Retail prices of infant formula vary widely by brand and by geographic area. For example, the average price of 26 ounces of reconstituted milk-based powder formula marketed by PBM Products in 2000 was $1.56 compared with $2.63 for the Ross brand. The average price of Mead Johnson's milk-based formula was less than $2 in Albany, NY, and greater than $3 in Chicago, IL.
Infant formula prices have increased faster than inflation in recent years. Increases in retail prices of infant formula from 1994 to 2000 varied by manufacturer and type of formula. In nearly all cases, the average annual increase in the retail price of formula exceeded inflation. In addition, in every case the annual rate of increase in retail prices exceeded the annual rate of increase in wholesale prices.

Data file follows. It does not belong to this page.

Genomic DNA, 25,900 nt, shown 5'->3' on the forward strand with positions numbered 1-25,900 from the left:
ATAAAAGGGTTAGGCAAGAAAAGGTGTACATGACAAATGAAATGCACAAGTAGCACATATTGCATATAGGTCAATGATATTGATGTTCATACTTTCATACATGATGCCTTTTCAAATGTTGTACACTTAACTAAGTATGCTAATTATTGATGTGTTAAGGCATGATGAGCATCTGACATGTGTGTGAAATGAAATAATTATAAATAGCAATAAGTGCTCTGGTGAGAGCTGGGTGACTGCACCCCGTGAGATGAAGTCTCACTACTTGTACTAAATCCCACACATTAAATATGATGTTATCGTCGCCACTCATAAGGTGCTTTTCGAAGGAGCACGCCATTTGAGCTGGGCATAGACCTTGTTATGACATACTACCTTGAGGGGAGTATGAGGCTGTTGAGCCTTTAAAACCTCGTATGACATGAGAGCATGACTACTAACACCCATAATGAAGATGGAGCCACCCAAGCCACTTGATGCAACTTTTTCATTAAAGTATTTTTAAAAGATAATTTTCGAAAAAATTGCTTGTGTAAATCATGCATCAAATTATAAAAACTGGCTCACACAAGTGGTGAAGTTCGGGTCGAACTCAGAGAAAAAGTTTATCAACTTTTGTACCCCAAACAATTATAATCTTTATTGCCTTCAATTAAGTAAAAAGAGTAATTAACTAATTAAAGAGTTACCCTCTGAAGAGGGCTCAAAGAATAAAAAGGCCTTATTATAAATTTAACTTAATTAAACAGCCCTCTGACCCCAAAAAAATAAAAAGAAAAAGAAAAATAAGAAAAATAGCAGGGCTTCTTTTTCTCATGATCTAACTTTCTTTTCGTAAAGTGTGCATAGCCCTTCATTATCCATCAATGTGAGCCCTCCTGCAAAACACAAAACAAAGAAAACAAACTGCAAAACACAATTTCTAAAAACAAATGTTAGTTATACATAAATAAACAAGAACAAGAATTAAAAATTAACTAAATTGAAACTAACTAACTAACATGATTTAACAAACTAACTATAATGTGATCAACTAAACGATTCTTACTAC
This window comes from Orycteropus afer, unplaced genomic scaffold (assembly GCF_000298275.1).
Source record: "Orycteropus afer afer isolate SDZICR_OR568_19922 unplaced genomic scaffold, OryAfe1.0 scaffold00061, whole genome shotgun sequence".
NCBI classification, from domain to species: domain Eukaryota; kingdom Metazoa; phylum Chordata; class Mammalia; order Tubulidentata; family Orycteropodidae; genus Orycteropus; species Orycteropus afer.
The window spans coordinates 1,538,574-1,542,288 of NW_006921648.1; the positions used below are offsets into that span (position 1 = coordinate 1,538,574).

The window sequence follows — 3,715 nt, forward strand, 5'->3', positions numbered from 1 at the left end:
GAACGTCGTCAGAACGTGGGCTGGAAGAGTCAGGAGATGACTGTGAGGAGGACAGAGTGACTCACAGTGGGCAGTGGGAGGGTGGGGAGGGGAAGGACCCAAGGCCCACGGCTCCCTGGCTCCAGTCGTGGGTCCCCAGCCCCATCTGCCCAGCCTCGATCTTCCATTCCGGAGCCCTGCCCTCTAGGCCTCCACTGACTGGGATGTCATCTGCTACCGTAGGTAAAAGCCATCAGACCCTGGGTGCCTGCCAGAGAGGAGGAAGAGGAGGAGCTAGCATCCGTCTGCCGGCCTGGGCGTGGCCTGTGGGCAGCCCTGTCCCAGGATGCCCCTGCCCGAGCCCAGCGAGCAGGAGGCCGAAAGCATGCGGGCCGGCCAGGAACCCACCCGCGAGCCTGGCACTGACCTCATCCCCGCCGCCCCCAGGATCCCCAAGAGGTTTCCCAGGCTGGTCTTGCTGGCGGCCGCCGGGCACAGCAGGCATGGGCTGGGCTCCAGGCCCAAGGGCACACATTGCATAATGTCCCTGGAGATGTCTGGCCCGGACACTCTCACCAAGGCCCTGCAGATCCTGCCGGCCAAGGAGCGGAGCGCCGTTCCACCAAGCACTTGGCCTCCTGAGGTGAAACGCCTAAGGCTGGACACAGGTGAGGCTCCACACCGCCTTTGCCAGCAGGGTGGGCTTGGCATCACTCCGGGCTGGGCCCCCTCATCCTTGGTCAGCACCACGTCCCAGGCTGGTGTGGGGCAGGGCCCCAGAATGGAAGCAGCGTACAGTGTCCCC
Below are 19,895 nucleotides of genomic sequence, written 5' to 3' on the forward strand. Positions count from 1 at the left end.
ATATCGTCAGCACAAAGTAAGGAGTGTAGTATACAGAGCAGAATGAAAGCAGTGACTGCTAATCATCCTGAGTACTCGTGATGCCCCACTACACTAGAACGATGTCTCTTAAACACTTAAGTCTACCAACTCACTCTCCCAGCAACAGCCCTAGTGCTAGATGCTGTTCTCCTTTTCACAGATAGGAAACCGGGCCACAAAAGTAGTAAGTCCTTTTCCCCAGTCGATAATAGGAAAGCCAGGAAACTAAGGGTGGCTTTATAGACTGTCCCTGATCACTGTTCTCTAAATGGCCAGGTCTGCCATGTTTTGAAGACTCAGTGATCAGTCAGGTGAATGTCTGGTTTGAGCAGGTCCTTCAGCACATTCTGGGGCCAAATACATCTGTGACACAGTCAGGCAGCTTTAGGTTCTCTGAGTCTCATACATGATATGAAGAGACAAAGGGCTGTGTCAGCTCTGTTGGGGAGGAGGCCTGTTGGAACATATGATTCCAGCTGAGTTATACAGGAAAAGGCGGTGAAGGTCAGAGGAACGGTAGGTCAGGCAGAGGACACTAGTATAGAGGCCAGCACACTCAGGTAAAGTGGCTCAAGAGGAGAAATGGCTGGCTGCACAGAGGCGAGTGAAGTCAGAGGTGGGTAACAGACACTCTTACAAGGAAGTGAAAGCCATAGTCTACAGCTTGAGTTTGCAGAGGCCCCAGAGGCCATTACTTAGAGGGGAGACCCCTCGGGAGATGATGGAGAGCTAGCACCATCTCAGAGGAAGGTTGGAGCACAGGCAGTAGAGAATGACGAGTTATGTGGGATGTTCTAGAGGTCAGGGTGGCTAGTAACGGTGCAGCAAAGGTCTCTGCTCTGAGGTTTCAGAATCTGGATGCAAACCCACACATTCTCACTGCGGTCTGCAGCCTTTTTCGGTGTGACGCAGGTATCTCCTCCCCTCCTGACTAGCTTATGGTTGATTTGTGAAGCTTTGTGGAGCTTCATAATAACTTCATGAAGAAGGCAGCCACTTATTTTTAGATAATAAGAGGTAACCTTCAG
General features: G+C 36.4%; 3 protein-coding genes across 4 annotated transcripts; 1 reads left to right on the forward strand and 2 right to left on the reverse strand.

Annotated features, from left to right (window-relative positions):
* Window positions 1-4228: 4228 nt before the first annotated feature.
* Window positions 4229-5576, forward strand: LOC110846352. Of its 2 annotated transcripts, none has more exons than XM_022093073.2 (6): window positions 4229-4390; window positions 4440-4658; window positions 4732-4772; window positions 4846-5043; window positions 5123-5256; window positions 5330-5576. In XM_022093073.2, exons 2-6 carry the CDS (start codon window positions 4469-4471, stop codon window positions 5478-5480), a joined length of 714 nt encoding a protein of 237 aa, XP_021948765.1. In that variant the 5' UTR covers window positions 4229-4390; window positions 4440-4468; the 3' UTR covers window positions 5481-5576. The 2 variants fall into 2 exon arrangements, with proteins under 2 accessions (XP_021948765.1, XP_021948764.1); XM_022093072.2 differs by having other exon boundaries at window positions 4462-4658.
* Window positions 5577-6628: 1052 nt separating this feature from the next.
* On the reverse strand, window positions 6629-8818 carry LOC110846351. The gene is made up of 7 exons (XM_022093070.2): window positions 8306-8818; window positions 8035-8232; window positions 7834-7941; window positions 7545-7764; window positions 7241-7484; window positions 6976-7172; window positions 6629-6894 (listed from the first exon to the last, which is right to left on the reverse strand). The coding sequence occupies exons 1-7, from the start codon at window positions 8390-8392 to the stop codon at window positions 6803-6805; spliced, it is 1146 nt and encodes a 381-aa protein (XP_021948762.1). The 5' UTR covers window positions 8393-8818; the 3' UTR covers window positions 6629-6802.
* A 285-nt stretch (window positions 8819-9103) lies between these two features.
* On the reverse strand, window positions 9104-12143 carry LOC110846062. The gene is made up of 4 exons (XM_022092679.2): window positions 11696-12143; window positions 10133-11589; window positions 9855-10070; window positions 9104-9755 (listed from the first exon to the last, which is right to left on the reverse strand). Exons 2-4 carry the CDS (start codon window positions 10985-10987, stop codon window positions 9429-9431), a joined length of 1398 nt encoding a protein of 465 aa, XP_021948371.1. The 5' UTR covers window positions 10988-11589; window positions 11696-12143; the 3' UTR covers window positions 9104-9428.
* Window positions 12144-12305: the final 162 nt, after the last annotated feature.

There is no evidence that WIC's infant formula rebate program has resulted in a reduction of the number of infant formula manufacturers, and thereby lessened price competition. In 1987, before the rebate programs were widely implemented, three manufacturers-Ross, Mead Johnson, and Wyeth-accounted for 99 percent of the infant formula market. In 2000, three manufacturers-Ross, Mead Johnson, and Carnation-accounted for 99 percent of the infant formula market.
If an infant formula brand is the WIC contract brand, its retail price tends to be higher. A multivariate regression analysis found that if a manufacturer's formula was the WIC contract brand, the product had a modestly higher retail price, holding other factors constant, such as wholesale prices. An event-study analysis of retail prices before and after a change in the WIC contract brand showed that after such a change, the retail price of the new contract brand of formula increased more than that of the old contract holder.